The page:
New Kensington Arnold teachers rally for new contract, threaten strike vote

First-grader Mick Dombroski feels like he’s living in the movie Groundhog Day.

Time and time again, he said, the New Kensington-Arnold School District could not approve a new contract with its teachers’ union until the previous contract expired.

Most districts agree on new contracts beforehand, said Fritz Fekete, southwest region advocacy coordinator at the Pennsylvania State Education Association. New Kensington-Arnold is among the less than 5% who don’t, he said.

“It’s a shame we don’t get a fair deal before the contract expires,” Dombroski said, noting that talks start months before the contract expires. “We should be able to do it.”

Dombroski, who teaches at HD Berkey Elementary School, was among district teachers who attended a rally outside Valley High School Tuesday night before a school board meeting, hoping to raise public awareness of their plight and help the board reach an agreement to encourage.

It was 181 days Tuesday since the last contract between the district and the New Kensington-Arnold Education Association expired on August 31. The teachers continued their work.

“It’s difficult because we want to give our students the best education,” said association president Ashley Pujol, health and physical education teacher.

Gina Brestensky, a special education teacher at HD Berkey Elementary, was among 60 to 70 of the 151 union members who attended the rally, Pujol said.

“I feel like they really don’t see our value and what we’re doing to keep this place going for our kids,” Brestensky said. “People are doing everything they can to keep everything running as smoothly as possible.”

When asked what parents should know, Brestensky said: “I hope they realize that we do everything for their children. We don’t stop. All we ask is to get out what we put in.”

Sticking Point: Health Benefits

How much teachers should pay for health care services is the primary remaining unresolved issue on which Pujol says the union and the district are significantly at odds.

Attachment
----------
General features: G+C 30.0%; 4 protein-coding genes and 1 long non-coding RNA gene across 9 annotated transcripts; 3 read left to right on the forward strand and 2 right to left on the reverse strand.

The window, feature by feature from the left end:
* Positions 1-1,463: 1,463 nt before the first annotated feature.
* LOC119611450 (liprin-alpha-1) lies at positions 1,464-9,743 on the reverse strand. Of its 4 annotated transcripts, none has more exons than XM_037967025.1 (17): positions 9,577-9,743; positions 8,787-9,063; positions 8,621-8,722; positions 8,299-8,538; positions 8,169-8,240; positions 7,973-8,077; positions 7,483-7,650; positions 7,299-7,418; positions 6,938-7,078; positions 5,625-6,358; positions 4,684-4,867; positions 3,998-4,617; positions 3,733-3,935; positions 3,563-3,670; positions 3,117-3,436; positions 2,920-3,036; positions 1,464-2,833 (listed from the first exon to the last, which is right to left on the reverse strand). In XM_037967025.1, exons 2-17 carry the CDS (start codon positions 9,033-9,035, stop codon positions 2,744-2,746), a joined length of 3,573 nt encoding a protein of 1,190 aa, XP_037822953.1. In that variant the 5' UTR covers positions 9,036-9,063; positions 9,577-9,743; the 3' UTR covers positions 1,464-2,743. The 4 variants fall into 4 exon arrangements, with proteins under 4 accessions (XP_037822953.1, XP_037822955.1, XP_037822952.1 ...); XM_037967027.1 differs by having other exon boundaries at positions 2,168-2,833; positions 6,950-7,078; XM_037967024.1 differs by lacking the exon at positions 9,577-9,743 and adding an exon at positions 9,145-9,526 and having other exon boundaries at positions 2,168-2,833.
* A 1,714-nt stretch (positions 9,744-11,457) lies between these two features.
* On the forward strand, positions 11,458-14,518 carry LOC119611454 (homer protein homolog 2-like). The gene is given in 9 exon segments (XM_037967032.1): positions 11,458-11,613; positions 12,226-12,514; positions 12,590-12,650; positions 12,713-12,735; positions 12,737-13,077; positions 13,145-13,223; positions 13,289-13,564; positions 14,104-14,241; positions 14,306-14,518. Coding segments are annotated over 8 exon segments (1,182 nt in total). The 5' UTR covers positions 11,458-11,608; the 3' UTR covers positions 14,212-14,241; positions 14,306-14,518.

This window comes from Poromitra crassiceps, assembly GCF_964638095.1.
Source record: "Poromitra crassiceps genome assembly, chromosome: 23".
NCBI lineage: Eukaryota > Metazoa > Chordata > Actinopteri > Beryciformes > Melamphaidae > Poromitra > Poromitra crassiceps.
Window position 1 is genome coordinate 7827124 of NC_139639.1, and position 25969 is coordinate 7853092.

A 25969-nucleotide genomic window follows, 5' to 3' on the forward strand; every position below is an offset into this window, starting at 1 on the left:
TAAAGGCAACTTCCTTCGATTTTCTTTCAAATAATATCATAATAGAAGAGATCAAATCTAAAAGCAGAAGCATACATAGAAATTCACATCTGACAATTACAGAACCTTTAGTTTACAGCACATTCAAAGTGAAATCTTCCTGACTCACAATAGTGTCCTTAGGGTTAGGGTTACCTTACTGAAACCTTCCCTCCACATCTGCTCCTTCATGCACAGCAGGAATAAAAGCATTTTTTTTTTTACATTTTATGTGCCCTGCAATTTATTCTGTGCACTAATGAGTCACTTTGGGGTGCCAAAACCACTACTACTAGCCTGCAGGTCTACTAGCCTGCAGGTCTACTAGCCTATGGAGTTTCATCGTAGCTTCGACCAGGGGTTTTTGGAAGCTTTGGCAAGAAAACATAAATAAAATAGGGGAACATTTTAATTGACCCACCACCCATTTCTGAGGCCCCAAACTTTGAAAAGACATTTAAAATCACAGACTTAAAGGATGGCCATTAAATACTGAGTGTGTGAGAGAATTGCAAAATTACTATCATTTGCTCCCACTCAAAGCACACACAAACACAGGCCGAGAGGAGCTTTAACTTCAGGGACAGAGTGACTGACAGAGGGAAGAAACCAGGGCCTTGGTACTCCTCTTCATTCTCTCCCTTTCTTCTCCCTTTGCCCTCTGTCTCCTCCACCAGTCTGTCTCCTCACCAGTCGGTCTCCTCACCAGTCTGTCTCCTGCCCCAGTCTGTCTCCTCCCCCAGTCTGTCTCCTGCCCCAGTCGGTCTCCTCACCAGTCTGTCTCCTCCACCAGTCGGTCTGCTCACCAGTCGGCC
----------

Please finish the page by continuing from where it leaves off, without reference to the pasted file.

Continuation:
During the board meeting, principal Terry Schrock, chief negotiator and district spokesman, said the board wants to provide teachers with a fair salary and competitive benefits while minimizing the impact on taxpayers.

Schrock said the board is asking teachers to make health contributions that are more in line with those in other districts.

At $65 a month for individual insurance and $125 for a family, teachers in New Kensington-Arnold are the second lowest among Westmoreland County counties, he said.

Schrock said the district’s proposal would increase premiums to $125 for individual insurance and $250 for families in the first year of a five-year contract. Despite the increase, he said, teachers in three other Westmoreland districts are paying more.

District: Average Pay Increase – 3.78%

Schrock said the district has tentatively approved the association’s salary proposal, which will see annual increases averaging 3.78%, and has shown its willingness to raise the property tax rate to pay for it.

The district’s proposed budget of $40.9 million for the 2022-23 school year includes a 5% property tax increase, the highest possible under the district’s federally-imposed inflation limit. The rate could change by the time the budget is finalized in June.

Union challenges numbers

Pujol said it was unprofessional for the board to negotiate publicly and accused the board of providing false information. She said the association will consider hosting its own forum to present its case.

Pujol said the district canceled its last meeting scheduled for February 24. Another meeting is not expected before late March or early April.

Pujol asked the board to stop canceling the negotiation sessions and to return to the negotiating table.

“We were ready to hit the district in the middle,” she said.

A strike authorization vote could come soon, Pujol said.

“We’re trying not to get to that point,” she said.

Brian C. Rittmeyer is a Contributor to the Tribune-Review. You can contact Brian at 724-226-4701, [email protected] or via Twitter .

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